The CNMC may also access all necessary information regardless of where the information is stored, e.g. laptops, cell phones, other mobile devices or even in the cloud.

The LDC also introduces the possibility for the CNMC to interview representatives and staff of the companies under investigation, even outside the context of dawn raids. The interviews may be conducted with any legal or natural person that may have relevant information to the investigation. These interviews may be conducted at the CNMC’s facilities, at the company’s premises, or remotely. 

4.Strengthening of guarantees for companies under investigation

The LDC expressly declares that the EU Charter of Fundamental Rights and the general principles of EU law are to be guaranteed in Competition law proceedings: 

  • Regarding dawn raids, the LDC refers to companies’ right to object to inspections carried out without judicial authorisation, as well as to the duty of CNMC’s inspectors to inform on the negative consequences of such a refusal. In addition, the CNMC may extend the scope of a dawn raid to other companies belonging to the same corporate group if there is a direct connection with the facts under investigation. 

  • In relation to interviews, according to the LDC, the employees interviewed by CNMC’s inspectors have the right not to testify against themselves and to be assisted by a lawyer.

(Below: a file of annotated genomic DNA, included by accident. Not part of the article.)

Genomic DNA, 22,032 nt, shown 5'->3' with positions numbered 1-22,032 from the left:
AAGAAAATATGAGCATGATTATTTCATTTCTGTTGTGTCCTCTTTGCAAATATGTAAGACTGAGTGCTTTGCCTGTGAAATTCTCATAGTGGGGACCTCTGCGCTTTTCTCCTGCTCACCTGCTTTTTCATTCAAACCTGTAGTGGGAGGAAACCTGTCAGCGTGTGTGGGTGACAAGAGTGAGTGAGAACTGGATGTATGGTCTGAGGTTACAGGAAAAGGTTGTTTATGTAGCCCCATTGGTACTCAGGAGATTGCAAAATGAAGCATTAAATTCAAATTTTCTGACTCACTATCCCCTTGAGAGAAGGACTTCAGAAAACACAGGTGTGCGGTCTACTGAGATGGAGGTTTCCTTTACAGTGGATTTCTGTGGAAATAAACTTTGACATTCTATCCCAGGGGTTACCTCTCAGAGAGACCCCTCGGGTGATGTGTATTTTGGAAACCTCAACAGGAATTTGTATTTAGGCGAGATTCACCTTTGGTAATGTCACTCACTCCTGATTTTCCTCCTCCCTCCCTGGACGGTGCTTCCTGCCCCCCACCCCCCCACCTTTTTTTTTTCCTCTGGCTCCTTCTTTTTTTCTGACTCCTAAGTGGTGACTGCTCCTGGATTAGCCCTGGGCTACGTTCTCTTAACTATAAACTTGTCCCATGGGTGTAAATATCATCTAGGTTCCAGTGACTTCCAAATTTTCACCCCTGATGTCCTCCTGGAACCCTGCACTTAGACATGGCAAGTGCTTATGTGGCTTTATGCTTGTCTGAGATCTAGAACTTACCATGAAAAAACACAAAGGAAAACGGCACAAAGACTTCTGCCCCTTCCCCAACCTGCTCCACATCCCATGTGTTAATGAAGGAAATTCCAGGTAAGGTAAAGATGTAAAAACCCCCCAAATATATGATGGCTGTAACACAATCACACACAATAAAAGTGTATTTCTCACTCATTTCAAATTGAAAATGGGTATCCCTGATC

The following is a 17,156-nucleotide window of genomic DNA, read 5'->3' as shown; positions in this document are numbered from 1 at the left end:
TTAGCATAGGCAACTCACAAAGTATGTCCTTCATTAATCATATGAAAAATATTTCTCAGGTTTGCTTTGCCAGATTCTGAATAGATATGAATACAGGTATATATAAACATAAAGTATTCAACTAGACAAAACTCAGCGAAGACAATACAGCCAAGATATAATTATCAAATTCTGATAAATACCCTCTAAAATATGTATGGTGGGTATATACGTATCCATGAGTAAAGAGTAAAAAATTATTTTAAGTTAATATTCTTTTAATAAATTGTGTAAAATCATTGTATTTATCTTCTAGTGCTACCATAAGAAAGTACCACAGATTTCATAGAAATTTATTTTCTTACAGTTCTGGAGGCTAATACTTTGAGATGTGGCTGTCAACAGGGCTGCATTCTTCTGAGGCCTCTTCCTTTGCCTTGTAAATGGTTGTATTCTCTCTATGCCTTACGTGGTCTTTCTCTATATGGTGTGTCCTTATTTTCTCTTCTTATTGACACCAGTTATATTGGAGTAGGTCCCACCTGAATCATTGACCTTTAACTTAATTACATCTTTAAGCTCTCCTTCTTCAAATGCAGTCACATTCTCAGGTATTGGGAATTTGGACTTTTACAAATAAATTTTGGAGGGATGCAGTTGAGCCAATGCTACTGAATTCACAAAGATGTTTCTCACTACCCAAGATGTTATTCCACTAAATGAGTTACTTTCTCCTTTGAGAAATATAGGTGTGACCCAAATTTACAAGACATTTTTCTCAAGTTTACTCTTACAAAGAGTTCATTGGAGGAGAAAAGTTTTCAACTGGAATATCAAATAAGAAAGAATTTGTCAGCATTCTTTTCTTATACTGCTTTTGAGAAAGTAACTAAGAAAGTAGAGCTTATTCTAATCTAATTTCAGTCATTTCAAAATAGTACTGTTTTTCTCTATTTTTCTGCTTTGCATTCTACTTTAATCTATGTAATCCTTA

• In the field of requests for information, the LDC recognises that the scope of the questions put by the competition authority should be proportionate, limited to the information accessible to the companies, and without forcing them to admit an infringement. 

5. The leniency program in Spain

The amendment of the LDC introduces several additional incentives for the companies applying for leniency in Spain as follows: 

  • The immunity applicant will be excluded from the prohibition to enter into contracts with the Public Administration, while the applicant for a reduction of the fine may be exempted from such prohibition at the discretion of the CNMC.

  • The confidentiality of leniency statements is reinforced. In this regard, although it was already established in the CNMC’s guidelines on the leniency program, now the LDC expressly regulates that access to leniency statements will only be granted to the parties under investigation for defence purposes or in judicial proceedings for the review of the administrative procedure.

6. Conclusions

Although this amendment has brought significant modifications to the LDC to reinforce the CNMC’s investigation and sanctioning powers, it is indeed more limited in scope than the draft of the preliminary amendment that was submitted to a public hearing last summer (available here – in Spanish). 

As a result, relevant modifications proposed in the draft have been left out, such as:

  • Increasing the maximum limit of fines for infringing individuals from EUR 60,000 to 400,000; 

  • Introducing a settlement procedure before the CNMC; or 

  • Extending the time limits for infringing proceedings from 18 to 24 months. 
It should be noted that in the parliamentary process of validation of the Royal Decree-Law 7/2021 (available here – in Spanish), additional modifications may be taken, perhaps in the light of those proposed in the preliminary draft. 

For more information please contact Candela Sotés.